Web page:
[See How to Use Twitter to Change Careers.]

Google+

The newest and fast-growing social network combines some of the best parts of other social networks. In addition to opportunities to engage and interact with people you don’t already know, it offers you the chance to categorize your contacts and to both send out and view messages from people in those groups. A lot of resources to help job seekers learn about Google+ are popping up. Many recruiters are excited about the possibilities for finding people on Google+; Craig Fisher, VP of Ajax Social Media, recently noted on his blog, Fishdogs, that Google+ users, who are all early adopters, are likely targets for being contacted by recruiters.

Google+ features:

Public posts on Google+ can all be indexed in Google’s search results. This means your professional shares and ideas are more likely to be found by people you want to reach.

Tags: Be sure to tag people if you want them to know you are mentioning them. All you need to do is include a + before the person’s name in your post (for example, I would be +MiriamSalpeter). The person will receive your update and is more likely to notice your comments.

Hangouts: Use the Hangout button on the right side of the Google+ screen. This opens up a chat window where you can check your mic and choose who will be able to join the hangout (either by inviting individuals or sharing it with your circles). You may also host a public hangout. (See a list public hangouts at GPHangouts. Consider hosting a hangout about a topic of interest in your niche.

Facebook

With the largest social graph and the number of minutes per day people spend on Facebook, it would be a shame to ignore the professional opportunities it provides to network. Using Facebook for job-hunting should be a goal for all social media users. It’s important, since more than 55 percent of those in the Jobvite survey use Facebook to recruit.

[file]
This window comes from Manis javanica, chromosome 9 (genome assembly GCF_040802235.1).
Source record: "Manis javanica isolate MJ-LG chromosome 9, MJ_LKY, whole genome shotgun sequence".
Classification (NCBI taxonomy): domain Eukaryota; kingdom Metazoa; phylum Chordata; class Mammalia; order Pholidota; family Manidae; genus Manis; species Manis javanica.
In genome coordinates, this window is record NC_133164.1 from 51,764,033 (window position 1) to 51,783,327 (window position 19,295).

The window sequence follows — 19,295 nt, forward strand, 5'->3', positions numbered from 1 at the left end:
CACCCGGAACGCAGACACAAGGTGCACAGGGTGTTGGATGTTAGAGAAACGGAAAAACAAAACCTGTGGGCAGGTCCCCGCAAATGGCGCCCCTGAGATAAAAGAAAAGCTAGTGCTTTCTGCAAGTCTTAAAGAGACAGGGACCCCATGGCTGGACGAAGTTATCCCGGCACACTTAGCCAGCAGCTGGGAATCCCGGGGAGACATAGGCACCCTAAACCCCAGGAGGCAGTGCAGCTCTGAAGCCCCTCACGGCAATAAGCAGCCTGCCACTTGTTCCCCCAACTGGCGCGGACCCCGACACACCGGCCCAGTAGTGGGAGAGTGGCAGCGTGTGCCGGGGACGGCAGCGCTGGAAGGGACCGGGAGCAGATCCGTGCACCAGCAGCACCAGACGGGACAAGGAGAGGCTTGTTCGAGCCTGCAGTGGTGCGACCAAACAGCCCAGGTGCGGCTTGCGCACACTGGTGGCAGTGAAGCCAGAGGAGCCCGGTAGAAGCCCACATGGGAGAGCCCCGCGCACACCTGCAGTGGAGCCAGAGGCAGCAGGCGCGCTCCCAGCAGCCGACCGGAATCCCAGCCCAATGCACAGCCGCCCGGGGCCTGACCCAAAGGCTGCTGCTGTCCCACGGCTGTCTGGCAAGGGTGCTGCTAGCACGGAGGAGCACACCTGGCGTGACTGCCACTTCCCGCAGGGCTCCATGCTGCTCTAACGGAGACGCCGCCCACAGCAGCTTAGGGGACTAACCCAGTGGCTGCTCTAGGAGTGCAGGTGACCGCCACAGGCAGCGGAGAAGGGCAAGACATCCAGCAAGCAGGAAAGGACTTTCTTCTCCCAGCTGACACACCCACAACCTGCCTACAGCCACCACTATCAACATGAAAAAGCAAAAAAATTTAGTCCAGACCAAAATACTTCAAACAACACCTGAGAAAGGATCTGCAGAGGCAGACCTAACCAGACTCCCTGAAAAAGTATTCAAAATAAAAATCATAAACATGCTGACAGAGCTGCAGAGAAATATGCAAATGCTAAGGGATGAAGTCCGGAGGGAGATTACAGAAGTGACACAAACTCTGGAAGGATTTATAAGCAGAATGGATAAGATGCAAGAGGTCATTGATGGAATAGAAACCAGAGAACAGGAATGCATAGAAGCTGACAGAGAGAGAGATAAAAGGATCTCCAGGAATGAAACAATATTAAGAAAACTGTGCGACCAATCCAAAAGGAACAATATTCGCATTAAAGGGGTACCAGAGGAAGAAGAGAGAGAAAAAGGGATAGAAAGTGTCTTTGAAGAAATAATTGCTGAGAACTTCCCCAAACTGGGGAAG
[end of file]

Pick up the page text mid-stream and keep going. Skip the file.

[See How to Mesh In-Person and Online Networking.]

Facebook tools to help your job hunt:

Beknown: Monster’s relatively new application allows LinkedIn-like networking within Facebook. This is especially valuable and relevant for people who don’t have a large professional network already, and those more likely to grow one inside of Facebook Beknown allows users to separate their professional and personal Facebook identities.

Branchout: An early professional Facebook app, Branchout allows you to search jobs and identify inside connections leading you to opportunities. You may be surprised by how many inside connections you already have at thousands of companies.

Your updates: Use them to illustrate your expertise and know-how. Avoid complaining and sharing unimportant details about you on Facebook. It’s possible one of your old high school friends or neighbors you barely have anything to do with anymore will know about a resource or contact for you. Using the opportunity to attract attention to your professional endeavors can really make a difference on Facebook.

Don’t miss your chance to land a job. When you focus on the social networks that suit you and use them well, you help level the playing field in a competitive market.

Miriam Salpeter is a job search and social media consultant, career coach, author, speaker, resume writer and owner of Keppie Careers. She is author of Social Networking for Career Success. Miriam teaches job seekers and entrepreneurs how to incorporate social media tools along with traditional strategies to empower their success. Connect with her via Twitter @Keppie_Careers.